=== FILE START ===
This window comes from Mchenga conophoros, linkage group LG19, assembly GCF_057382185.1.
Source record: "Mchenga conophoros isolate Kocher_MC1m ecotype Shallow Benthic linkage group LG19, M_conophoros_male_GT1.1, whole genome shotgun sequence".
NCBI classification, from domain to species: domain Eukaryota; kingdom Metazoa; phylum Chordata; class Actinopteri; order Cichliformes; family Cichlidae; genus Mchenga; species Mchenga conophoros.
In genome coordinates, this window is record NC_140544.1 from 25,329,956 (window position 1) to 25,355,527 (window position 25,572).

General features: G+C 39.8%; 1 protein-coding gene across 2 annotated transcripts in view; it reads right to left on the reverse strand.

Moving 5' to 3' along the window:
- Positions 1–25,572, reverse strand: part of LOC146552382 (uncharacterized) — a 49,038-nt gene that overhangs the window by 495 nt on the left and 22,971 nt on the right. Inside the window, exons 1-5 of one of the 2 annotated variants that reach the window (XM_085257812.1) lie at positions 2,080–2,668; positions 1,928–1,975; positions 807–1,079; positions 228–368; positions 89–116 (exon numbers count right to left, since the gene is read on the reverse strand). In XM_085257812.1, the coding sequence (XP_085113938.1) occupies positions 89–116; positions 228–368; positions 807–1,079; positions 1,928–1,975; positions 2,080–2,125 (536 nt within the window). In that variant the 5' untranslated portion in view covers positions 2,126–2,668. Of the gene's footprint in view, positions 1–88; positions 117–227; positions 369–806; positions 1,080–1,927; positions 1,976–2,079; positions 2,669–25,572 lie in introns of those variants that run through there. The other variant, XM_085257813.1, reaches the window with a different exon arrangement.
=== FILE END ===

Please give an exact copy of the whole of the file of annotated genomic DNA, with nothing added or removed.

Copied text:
This window comes from Mchenga conophoros, linkage group LG19, assembly GCF_057382185.1.
Source record: "Mchenga conophoros isolate Kocher_MC1m ecotype Shallow Benthic linkage group LG19, M_conophoros_male_GT1.1, whole genome shotgun sequence".
NCBI classification, from domain to species: domain Eukaryota; kingdom Metazoa; phylum Chordata; class Actinopteri; order Cichliformes; family Cichlidae; genus Mchenga; species Mchenga conophoros.
In genome coordinates, this window is record NC_140544.1 from 25,329,956 (window position 1) to 25,355,527 (window position 25,572).

General features: G+C 39.8%; 1 protein-coding gene across 2 annotated transcripts in view; it reads right to left on the reverse strand.

Moving 5' to 3' along the window:
- Positions 1–25,572, reverse strand: part of LOC146552382 (uncharacterized) — a 49,038-nt gene that overhangs the window by 495 nt on the left and 22,971 nt on the right. Inside the window, exons 1-5 of one of the 2 annotated variants that reach the window (XM_085257812.1) lie at positions 2,080–2,668; positions 1,928–1,975; positions 807–1,079; positions 228–368; positions 89–116 (exon numbers count right to left, since the gene is read on the reverse strand). In XM_085257812.1, the coding sequence (XP_085113938.1) occupies positions 89–116; positions 228–368; positions 807–1,079; positions 1,928–1,975; positions 2,080–2,125 (536 nt within the window). In that variant the 5' untranslated portion in view covers positions 2,126–2,668. Of the gene's footprint in view, positions 1–88; positions 117–227; positions 369–806; positions 1,080–1,927; positions 1,976–2,079; positions 2,669–25,572 lie in introns of those variants that run through there. The other variant, XM_085257813.1, reaches the window with a different exon arrangement.